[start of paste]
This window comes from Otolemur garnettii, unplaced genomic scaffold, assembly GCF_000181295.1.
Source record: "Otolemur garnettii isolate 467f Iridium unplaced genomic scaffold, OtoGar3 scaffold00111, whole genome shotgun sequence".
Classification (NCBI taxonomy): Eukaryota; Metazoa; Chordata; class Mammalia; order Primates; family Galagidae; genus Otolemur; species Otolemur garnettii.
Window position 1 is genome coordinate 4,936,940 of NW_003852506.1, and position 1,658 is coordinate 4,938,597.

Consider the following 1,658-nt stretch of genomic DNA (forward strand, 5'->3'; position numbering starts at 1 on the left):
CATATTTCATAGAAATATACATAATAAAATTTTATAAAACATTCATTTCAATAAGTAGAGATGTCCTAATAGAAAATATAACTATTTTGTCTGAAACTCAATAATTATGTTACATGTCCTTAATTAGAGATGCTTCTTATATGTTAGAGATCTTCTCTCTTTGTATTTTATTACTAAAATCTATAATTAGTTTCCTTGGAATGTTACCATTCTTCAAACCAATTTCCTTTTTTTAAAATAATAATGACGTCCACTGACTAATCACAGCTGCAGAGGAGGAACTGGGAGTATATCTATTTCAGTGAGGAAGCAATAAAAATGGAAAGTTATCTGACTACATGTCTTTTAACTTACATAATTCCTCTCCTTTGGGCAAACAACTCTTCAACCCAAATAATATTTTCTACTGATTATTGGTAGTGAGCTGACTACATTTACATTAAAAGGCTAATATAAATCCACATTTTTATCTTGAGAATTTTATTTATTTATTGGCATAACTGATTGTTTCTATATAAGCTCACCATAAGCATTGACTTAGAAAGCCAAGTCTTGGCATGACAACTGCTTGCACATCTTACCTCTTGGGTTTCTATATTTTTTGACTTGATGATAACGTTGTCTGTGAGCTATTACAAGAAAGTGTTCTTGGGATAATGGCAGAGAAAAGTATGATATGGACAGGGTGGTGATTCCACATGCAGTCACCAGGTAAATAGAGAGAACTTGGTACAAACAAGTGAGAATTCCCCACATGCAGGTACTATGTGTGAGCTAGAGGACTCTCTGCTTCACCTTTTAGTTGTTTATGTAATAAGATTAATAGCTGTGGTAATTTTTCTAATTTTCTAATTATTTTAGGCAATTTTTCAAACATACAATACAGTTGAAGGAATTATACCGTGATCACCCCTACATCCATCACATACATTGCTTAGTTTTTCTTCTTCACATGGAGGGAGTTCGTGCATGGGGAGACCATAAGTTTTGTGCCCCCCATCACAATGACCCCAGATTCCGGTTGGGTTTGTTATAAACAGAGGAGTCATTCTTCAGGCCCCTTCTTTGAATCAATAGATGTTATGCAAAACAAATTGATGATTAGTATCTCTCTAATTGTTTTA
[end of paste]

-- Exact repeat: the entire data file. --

This window comes from Otolemur garnettii, unplaced genomic scaffold, assembly GCF_000181295.1.
Source record: "Otolemur garnettii isolate 467f Iridium unplaced genomic scaffold, OtoGar3 scaffold00111, whole genome shotgun sequence".
Classification (NCBI taxonomy): Eukaryota; Metazoa; Chordata; class Mammalia; order Primates; family Galagidae; genus Otolemur; species Otolemur garnettii.
Window position 1 is genome coordinate 4,936,940 of NW_003852506.1, and position 1,658 is coordinate 4,938,597.

Consider the following 1,658-nt stretch of genomic DNA (forward strand, 5'->3'; position numbering starts at 1 on the left):
CATATTTCATAGAAATATACATAATAAAATTTTATAAAACATTCATTTCAATAAGTAGAGATGTCCTAATAGAAAATATAACTATTTTGTCTGAAACTCAATAATTATGTTACATGTCCTTAATTAGAGATGCTTCTTATATGTTAGAGATCTTCTCTCTTTGTATTTTATTACTAAAATCTATAATTAGTTTCCTTGGAATGTTACCATTCTTCAAACCAATTTCCTTTTTTTAAAATAATAATGACGTCCACTGACTAATCACAGCTGCAGAGGAGGAACTGGGAGTATATCTATTTCAGTGAGGAAGCAATAAAAATGGAAAGTTATCTGACTACATGTCTTTTAACTTACATAATTCCTCTCCTTTGGGCAAACAACTCTTCAACCCAAATAATATTTTCTACTGATTATTGGTAGTGAGCTGACTACATTTACATTAAAAGGCTAATATAAATCCACATTTTTATCTTGAGAATTTTATTTATTTATTGGCATAACTGATTGTTTCTATATAAGCTCACCATAAGCATTGACTTAGAAAGCCAAGTCTTGGCATGACAACTGCTTGCACATCTTACCTCTTGGGTTTCTATATTTTTTGACTTGATGATAACGTTGTCTGTGAGCTATTACAAGAAAGTGTTCTTGGGATAATGGCAGAGAAAAGTATGATATGGACAGGGTGGTGATTCCACATGCAGTCACCAGGTAAATAGAGAGAACTTGGTACAAACAAGTGAGAATTCCCCACATGCAGGTACTATGTGTGAGCTAGAGGACTCTCTGCTTCACCTTTTAGTTGTTTATGTAATAAGATTAATAGCTGTGGTAATTTTTCTAATTTTCTAATTATTTTAGGCAATTTTTCAAACATACAATACAGTTGAAGGAATTATACCGTGATCACCCCTACATCCATCACATACATTGCTTAGTTTTTCTTCTTCACATGGAGGGAGTTCGTGCATGGGGAGACCATAAGTTTTGTGCCCCCCATCACAATGACCCCAGATTCCGGTTGGGTTTGTTATAAACAGAGGAGTCATTCTTCAGGCCCCTTCTTTGAATCAATAGATGTTATGCAAAACAAATTGATGATTAGTATCTCTCTAATTGTTTTA